Squares, universities and monuments closed for VIP parties. But money shouldn't buy everything

In recent hours, monuments, squares and universities are being closed in Rome and Naples to allow VIP parties. But money should not buy everything.

When, exactly three years ago, Matteo Renzi, as mayor of Florence, closed Ponte Vecchio to allow a gathering of wealthy Ferraristi who had had the nice idea of dining on Florence’s best-known bridge, it was hoped that it was more unique than rare. No one, in short, hoped that the"closure of public property for private party" could become, in the future, a practice. Hopes in vain: with the passive acquiescence of a political class affected by a good dose of servility, and often with the explicit tolerance of many citizens who seem to willingly accept the idea of giving up an asset for a few hours in exchange for donations, restorations and whatnot, it seems that lately several private companies are competing to appropriate (albeit only for a few hours) spaces that belong to the community.

This is recent news. In Rome, the Colosseum is closed to allow the holding of a VIP party aimed at celebrating the end of the first part of the restorations, in defiance of the tourists who had booked their visit and were forced to stay outside the gates. All this without anyone (or almost anyone) taking the slightest care to spread the news: yet, when last year the Colosseum closed for two hours due to a duly called union assembly, headlines were wasted, with an irate Minister Franceschini speaking of a “full measure,” so much so that the government hastily issued a decree to include museums among “essential public services.” Not, as Tomaso Montanari argues, “to force itself to keep archives and libraries open, or to finance theaters and museums, but to prevent cultural workers from exercising their constitutional rights.” In short: as they say, double standards. Also in Rome, last night Piazza di Trevi was closed from 5:30 to 10 p.m. to allow the Fendi fashion house to hold a fashion show (a show for only two hundred guests) directly inside the fountain. In Naples, the city closed to host, for three days, the VIP party for the 30th anniversary of the Dolce & Gabbana house: interdicted to the public the main streets of the historic center (such as the Decumani and via San Gregorio Armeno), stores forced to close, even closing even for the University’s premises that fall within the “red zone” (“it would have been quite complicated to accredit all the students, provide them with the mandatory bracelet to station in the interdicted area,” comments the director of the social sciences department).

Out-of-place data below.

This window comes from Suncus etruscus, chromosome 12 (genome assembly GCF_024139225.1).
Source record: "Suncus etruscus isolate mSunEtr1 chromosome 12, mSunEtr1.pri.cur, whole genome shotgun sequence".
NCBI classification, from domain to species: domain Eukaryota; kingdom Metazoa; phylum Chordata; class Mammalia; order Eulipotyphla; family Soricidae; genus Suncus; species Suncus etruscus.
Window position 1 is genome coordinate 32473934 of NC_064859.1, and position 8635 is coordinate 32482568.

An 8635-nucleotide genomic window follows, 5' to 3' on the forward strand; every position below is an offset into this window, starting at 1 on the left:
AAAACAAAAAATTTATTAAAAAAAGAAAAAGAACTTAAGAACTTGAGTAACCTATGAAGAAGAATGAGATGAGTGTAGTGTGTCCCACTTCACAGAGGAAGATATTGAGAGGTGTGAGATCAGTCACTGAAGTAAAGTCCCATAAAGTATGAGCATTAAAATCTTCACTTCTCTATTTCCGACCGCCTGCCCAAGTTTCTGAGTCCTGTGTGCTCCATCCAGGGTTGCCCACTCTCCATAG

Preparativi per la festa al Colosseo
Preparations for the party at the Colosseum. Photo from Tomaso Montanari ’s article in Repubblica